Prairie Creek Redwoods State Park

Trip Start May 04, 2010
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Trip End May 21, 2010


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Where I stayed
Hiouchi House on the Smith River

Flag of United States  , California
Monday, May 17, 2010

DAY'S HIGHLIGHTS

Today we are going to Prairie Creek Redwoods State Park, the second 5 star redwoods park rated by redwoodhikes.com.   The park overview: "In addition to a huge swath of the lushest redwoods forest anywhere, this remarkable park has a scenic undeveloped beach and a herd of wild elk, plus the popular fern Canyon.  The park has an extensive network of trails, most notably the superb Miners’ Ridge and James Irvine loop."

-      Coastal Drive down to Prairie Creek.  South of Klamath, we were looking for the signs for the Drury Scenic Parkway and saw a sign for the “Coastal Drive”.  It seemed like a good idea so we took it, noticing that on the map it intersected with the Drury further south.  What we didn’t know is that it is a narrow one lane gravel road with steep inclines and declines with precipitous drop-offs.  There are pull-offs to stop to allow another car to pass, but I can only imagine myself backing up to get to one of these if needed.   I drive with full attention, hugging the mountain, steering to avoid potholes in the road, looking ahead and hoping not to see another oncoming car.  Occasionally I catch myself holding my breath.  We come upon a few cars from the opposite direction and by some luck the turn offs are there so no one has to back up to allow the other enough room for the road.  I am so relieved when we join the Drury and are on a paved road!  The Drury is a beautiful road with frequent pull outs with access to trails that can be taken. 

      Irvine Trail in Prairie Creek Redwoods State Park.  This trail is quite a bit different from the Boy Scout Tree Trail.  Today we see large redwoods on a hillside with carpets of ferns at their base.   There are many crags with ferns and young trees sprouting out – reminds me of representations of small mountains with growth – like a bonsai of a larger landscape.  So lush in feeling.   The hike as described is actually 11.6 miles, but we decide that we’ll walk for a certain amount of time and then turn around.   At some point we talk about that it’s okay that we won’t experience the entire trail.  Harvey says something philosophical that hit home, something like this:  “everybody gets to the same place eventually – the important thing is how you get there, what you do along the way”.  We walked in a light drizzle with a rain cover over camera and our jackets on and just mozzy along, enjoying the pace, the views and our internal experiences.  http://www.redwoodhikes.com/Prairie%20Creek/Miners.html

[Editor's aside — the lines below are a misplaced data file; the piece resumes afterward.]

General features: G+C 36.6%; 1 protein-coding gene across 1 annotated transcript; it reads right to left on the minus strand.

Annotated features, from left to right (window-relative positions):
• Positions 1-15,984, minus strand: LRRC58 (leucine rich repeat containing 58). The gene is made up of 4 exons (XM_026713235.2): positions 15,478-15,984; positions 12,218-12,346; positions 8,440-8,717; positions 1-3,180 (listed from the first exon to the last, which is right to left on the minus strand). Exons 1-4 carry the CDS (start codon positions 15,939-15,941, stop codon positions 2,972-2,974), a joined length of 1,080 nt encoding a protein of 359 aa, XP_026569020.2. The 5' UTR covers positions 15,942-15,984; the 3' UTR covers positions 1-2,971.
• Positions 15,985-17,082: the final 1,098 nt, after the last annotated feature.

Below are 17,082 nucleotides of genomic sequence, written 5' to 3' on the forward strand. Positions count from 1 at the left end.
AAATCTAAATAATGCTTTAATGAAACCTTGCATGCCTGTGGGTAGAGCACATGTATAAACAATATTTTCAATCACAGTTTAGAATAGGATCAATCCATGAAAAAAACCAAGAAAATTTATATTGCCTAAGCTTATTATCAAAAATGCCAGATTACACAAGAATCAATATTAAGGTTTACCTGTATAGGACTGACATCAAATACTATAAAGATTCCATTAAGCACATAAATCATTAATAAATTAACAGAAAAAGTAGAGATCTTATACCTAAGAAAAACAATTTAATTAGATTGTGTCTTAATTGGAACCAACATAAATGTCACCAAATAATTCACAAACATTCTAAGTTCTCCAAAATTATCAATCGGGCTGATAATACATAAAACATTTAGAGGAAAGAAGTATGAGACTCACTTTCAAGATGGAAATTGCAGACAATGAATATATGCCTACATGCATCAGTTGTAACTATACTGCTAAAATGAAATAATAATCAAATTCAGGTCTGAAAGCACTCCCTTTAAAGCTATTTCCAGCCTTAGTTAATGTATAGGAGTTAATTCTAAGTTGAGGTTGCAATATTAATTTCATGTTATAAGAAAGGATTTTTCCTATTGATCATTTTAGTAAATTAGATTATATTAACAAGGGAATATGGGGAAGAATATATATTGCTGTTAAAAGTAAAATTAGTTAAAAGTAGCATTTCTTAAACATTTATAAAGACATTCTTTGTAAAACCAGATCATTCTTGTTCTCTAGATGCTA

Note:  Before the start of our walk, we check in at the Prairie Creek Visitor Center.   We found out that the rhododendron would not be in bloom for another 2 weeks and that Fern Canyon was flooded so it really wouldn’t be worth the drive over to that section of the park.

MEMORABLE MOMENTS

      About one half hour driving south, I remember that I forgot to put the sandwiches for the day in my backpack – they’re still in the refrigerator.  Knowing that we are going to an area that has no restaurants, I proceed to silently beat up on myself and I wonder how we’re going to function without brain food & how could I have forgotten the food.  Harvey takes it lightly and says we will find a restaurant.  So, we drive past the visitor’s center and continue south past our intended hiking trail, and find ourselves in Orick – and see one Mexican restaurant that is open.  We go for it, even though we are not fans of Mexican food.  La Hacienda turns out to serve us a really good grilled chicken fajita with homemade guacamole and corn tortillas.  In the car, Harvey makes me laugh at how I had blown this entirely out of proportion. 

      We meet another couple on the Irvine Trail who we casually start talking with – they point out some of the plants and flowers along the path.  They also share some of their experiences traveling in India and Laos.  I really love to hear other people’s stories.



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